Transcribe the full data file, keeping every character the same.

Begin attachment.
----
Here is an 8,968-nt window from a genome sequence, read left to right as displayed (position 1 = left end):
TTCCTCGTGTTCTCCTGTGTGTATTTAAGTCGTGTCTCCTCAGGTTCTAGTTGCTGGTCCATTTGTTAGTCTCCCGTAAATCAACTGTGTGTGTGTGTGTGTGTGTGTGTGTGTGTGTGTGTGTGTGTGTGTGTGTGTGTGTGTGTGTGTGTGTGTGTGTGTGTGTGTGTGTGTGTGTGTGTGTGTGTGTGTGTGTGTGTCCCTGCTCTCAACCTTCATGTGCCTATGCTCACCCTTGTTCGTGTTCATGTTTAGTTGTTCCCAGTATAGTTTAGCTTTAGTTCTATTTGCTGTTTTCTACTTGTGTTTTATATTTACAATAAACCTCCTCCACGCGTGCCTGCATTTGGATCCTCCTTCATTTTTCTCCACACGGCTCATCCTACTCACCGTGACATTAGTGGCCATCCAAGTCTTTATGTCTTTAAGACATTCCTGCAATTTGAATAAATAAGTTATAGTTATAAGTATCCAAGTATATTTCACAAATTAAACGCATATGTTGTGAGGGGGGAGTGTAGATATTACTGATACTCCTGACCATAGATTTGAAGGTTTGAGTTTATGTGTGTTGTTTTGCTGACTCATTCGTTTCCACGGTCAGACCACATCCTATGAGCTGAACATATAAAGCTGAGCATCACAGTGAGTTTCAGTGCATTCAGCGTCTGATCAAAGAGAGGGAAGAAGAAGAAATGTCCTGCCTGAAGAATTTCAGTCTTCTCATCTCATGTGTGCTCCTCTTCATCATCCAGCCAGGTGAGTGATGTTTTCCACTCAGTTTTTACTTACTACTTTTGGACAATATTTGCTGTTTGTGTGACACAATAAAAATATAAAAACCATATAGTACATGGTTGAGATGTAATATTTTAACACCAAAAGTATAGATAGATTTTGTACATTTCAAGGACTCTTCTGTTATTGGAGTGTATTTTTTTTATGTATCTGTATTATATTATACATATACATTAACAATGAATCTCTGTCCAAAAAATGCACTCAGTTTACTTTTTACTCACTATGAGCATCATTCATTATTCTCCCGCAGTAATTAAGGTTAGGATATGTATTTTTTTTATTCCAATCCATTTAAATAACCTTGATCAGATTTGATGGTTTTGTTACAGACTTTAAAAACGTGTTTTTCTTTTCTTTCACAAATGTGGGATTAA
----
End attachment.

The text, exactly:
Here is an 8,968-nt window from a genome sequence, read left to right as displayed (position 1 = left end):
TTCCTCGTGTTCTCCTGTGTGTATTTAAGTCGTGTCTCCTCAGGTTCTAGTTGCTGGTCCATTTGTTAGTCTCCCGTAAATCAACTGTGTGTGTGTGTGTGTGTGTGTGTGTGTGTGTGTGTGTGTGTGTGTGTGTGTGTGTGTGTGTGTGTGTGTGTGTGTGTGTGTGTGTGTGTGTGTGTGTGTGTGTGTGTGTGTGTCCCTGCTCTCAACCTTCATGTGCCTATGCTCACCCTTGTTCGTGTTCATGTTTAGTTGTTCCCAGTATAGTTTAGCTTTAGTTCTATTTGCTGTTTTCTACTTGTGTTTTATATTTACAATAAACCTCCTCCACGCGTGCCTGCATTTGGATCCTCCTTCATTTTTCTCCACACGGCTCATCCTACTCACCGTGACATTAGTGGCCATCCAAGTCTTTATGTCTTTAAGACATTCCTGCAATTTGAATAAATAAGTTATAGTTATAAGTATCCAAGTATATTTCACAAATTAAACGCATATGTTGTGAGGGGGGAGTGTAGATATTACTGATACTCCTGACCATAGATTTGAAGGTTTGAGTTTATGTGTGTTGTTTTGCTGACTCATTCGTTTCCACGGTCAGACCACATCCTATGAGCTGAACATATAAAGCTGAGCATCACAGTGAGTTTCAGTGCATTCAGCGTCTGATCAAAGAGAGGGAAGAAGAAGAAATGTCCTGCCTGAAGAATTTCAGTCTTCTCATCTCATGTGTGCTCCTCTTCATCATCCAGCCAGGTGAGTGATGTTTTCCACTCAGTTTTTACTTACTACTTTTGGACAATATTTGCTGTTTGTGTGACACAATAAAAATATAAAAACCATATAGTACATGGTTGAGATGTAATATTTTAACACCAAAAGTATAGATAGATTTTGTACATTTCAAGGACTCTTCTGTTATTGGAGTGTATTTTTTTTATGTATCTGTATTATATTATACATATACATTAACAATGAATCTCTGTCCAAAAAATGCACTCAGTTTACTTTTTACTCACTATGAGCATCATTCATTATTCTCCCGCAGTAATTAAGGTTAGGATATGTATTTTTTTTATTCCAATCCATTTAAATAACCTTGATCAGATTTGATGGTTTTGTTACAGACTTTAAAAACGTGTTTTTCTTTTCTTTCACAAATGTGGGATTAA